And then, in its penultimate paragraph, the fans are advised that only by reading Pravda the official website will they know the truth – thus implying that every media organisation and newspaper is “anti-Rangers”.
And then, in twelve words which I will quote as the message it sends would be diluted by using my own words, the end of a long and mutually fruitful marriage is signalled:-
“Finally, Jack Irvine of Media House does not speak for this Club.”
Jack Irvine and Media House have been “hand in glove” with Rangers over many years – they were closely connected to Sir David Murray in his time as owner (and with his companies outside football). They worked for Craig Whyte and also continued to serve Rangers loyally during the Duff and Phelps reign. Between February and June 2012 Media House did £124,000 of work for Rangers which, by that stage, was being run by administrators. (In addition Rangers (in administration) paid almost £30,000 to Spreckleys for “media consultancy in connection with the administration” – as I commented at the time, the administrators needed PR people separate from those of the football club, but still charged the company in administration for that!)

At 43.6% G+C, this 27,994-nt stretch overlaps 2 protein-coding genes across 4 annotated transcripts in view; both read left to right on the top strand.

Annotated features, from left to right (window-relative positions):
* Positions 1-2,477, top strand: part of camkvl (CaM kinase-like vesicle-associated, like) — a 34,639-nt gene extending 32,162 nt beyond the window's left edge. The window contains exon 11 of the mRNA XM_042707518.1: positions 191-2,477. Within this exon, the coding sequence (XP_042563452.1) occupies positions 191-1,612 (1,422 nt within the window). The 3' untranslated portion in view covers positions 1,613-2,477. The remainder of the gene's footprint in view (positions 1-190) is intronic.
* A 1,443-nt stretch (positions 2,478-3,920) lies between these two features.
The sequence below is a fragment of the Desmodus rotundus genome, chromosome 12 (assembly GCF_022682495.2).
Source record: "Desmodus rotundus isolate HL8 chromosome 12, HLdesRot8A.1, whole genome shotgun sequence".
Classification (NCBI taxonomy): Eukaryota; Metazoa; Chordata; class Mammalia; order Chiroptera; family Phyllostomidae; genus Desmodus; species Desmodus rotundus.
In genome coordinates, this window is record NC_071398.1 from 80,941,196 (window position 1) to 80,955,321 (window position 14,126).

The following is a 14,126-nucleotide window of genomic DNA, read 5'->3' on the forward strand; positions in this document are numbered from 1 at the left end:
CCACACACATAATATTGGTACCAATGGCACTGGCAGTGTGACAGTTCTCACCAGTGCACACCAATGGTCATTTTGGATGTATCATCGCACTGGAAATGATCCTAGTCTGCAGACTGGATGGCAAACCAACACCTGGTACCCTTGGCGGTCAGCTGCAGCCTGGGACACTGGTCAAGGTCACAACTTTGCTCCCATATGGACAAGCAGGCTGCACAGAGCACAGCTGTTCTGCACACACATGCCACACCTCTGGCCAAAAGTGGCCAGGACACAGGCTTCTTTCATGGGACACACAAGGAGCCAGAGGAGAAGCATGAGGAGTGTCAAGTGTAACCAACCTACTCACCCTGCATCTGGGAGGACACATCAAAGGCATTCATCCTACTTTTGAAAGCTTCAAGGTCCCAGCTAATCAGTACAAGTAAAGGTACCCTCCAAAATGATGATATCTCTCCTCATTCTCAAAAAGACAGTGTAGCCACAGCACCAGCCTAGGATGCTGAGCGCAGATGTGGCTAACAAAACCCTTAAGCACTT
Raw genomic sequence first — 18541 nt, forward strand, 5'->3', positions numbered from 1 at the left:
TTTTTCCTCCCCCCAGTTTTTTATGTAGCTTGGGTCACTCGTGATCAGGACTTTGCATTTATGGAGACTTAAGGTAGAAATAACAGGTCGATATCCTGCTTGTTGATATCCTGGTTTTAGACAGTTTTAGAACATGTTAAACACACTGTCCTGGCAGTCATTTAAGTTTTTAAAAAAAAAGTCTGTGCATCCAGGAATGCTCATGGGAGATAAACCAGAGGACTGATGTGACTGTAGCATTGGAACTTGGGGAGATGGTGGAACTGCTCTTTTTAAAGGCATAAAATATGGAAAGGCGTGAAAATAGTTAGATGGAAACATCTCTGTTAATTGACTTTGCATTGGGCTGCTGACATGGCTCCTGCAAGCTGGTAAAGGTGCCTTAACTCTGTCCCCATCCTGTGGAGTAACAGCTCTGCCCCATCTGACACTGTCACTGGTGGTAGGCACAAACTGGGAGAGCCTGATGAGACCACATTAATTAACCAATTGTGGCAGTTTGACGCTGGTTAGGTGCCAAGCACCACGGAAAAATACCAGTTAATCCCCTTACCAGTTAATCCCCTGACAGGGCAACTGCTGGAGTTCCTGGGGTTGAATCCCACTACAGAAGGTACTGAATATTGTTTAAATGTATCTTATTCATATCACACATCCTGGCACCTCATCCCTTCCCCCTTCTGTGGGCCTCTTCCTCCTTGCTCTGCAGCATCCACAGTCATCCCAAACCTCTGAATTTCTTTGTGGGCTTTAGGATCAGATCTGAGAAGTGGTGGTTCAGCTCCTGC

Media House continued to work for Rangers until only a few days ago. And now that has come to an end.
Knowing Mr Irvine’s extraordinarily successful track record in PR, crisis management and the rest, and on the basis that he is now, apparently, advising the Easdale brothers, one suspects that placing Rangers on the opposite side from Mr Irvine might not be the wisest move they have ever made.
It will be interesting to see how media coverage of Rangers changes, if at all, over the next few weeks – how prominent will the Easdales become? How likely is it that they will seek to speak directly to the fans via the media because, after all, if they are in the Green camp, they will not have use of the official Rangers sources to do so?
So, to conclude, as I am going to have my dinner, exactly who has the copyright on the Rangers site?
How much money will be spent in having the lawyers monitor the internet?
Will the dropping of Mr Irvine in such a blunt way rebound on Rangers?
How soon will a story be given credence simply because Rangers do not deny it promptly?
And, finally, how much will the loyal Rangers fans rally round the flag on the basis that their team is “taking on” the media and the internet?
“No one likes us – we don’t care” has been an unofficial motto of many football teams over the years, and it rarely fails to unite the fans – I suspect that most supporters (or at least those vocal on the internet) will praise this as the club “speaking out”.
Good night all!
Posted by Paul McConville